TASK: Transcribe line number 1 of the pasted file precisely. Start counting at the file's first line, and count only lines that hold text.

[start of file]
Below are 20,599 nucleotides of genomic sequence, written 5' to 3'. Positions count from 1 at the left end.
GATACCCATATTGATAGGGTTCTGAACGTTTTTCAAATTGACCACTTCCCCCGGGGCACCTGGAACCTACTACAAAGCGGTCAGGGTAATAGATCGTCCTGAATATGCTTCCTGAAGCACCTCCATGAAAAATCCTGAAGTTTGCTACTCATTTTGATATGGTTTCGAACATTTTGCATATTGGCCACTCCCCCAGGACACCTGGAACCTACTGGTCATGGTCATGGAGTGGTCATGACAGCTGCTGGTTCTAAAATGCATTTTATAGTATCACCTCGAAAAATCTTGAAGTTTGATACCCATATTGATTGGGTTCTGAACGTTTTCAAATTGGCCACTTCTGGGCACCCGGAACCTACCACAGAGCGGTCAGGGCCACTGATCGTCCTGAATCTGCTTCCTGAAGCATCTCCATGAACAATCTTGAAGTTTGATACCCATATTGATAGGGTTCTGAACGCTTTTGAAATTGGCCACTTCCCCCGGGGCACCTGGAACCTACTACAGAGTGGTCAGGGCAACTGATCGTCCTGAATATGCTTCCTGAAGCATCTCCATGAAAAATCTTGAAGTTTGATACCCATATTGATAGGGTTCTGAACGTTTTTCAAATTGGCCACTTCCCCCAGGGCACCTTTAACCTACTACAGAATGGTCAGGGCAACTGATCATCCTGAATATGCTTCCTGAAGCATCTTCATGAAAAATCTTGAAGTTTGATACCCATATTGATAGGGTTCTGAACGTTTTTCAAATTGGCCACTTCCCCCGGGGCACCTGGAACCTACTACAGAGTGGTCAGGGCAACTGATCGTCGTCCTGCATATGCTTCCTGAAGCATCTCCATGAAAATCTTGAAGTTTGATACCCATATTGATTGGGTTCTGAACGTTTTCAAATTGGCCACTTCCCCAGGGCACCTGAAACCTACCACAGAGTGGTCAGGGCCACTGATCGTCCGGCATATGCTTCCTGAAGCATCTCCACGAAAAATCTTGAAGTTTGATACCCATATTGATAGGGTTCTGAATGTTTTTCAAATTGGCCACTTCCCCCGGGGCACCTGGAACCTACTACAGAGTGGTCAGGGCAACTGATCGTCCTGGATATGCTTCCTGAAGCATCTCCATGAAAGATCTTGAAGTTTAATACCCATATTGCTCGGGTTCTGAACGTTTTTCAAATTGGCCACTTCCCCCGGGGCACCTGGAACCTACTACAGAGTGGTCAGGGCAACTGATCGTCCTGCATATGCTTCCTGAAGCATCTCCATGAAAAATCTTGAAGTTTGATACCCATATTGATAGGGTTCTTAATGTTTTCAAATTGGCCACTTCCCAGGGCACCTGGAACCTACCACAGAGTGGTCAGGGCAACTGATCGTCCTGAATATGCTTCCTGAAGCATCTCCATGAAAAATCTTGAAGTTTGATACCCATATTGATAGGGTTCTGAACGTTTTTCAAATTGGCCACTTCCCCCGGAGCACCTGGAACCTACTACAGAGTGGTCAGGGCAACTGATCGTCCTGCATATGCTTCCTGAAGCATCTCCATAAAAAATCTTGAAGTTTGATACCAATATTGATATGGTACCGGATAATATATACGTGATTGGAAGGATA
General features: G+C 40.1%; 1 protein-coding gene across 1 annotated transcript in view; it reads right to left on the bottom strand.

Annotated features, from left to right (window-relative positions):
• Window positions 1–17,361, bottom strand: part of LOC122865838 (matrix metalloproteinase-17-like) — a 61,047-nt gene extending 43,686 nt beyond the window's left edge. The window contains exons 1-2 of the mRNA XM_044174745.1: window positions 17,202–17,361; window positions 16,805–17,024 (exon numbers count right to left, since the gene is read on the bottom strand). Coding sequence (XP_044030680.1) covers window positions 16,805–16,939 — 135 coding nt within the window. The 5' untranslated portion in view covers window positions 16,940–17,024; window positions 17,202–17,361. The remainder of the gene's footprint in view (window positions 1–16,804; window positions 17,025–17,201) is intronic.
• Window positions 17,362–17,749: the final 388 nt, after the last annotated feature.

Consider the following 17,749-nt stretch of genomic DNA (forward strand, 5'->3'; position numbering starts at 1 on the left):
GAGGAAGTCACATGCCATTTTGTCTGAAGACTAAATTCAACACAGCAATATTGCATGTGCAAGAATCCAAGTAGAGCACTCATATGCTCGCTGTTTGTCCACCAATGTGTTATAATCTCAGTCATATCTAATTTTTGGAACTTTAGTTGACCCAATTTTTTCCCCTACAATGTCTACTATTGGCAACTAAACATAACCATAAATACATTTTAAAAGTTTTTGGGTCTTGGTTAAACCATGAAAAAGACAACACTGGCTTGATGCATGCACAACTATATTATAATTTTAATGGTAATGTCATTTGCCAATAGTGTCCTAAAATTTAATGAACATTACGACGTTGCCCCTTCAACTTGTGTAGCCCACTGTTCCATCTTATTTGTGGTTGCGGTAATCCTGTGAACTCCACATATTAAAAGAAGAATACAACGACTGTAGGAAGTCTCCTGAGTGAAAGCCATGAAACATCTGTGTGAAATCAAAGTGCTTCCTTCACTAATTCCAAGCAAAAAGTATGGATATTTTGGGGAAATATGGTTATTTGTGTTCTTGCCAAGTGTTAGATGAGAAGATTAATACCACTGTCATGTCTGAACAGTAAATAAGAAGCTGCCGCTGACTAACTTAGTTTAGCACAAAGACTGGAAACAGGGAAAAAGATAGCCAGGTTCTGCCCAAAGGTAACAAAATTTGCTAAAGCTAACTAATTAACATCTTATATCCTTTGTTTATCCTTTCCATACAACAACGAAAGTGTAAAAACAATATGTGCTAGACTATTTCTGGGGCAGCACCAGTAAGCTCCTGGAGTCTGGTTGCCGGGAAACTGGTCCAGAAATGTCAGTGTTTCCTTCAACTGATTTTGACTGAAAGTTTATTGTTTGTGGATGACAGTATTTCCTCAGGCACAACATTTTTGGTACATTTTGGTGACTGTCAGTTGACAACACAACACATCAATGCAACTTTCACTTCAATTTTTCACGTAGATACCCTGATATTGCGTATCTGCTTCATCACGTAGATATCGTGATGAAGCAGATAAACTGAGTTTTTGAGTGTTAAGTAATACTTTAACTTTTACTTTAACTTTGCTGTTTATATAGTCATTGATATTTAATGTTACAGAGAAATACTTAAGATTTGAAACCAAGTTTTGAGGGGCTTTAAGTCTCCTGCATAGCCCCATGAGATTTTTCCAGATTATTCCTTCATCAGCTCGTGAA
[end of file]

Below are 20,599 nucleotides of genomic sequence, written 5' to 3'. Positions count from 1 at the left end.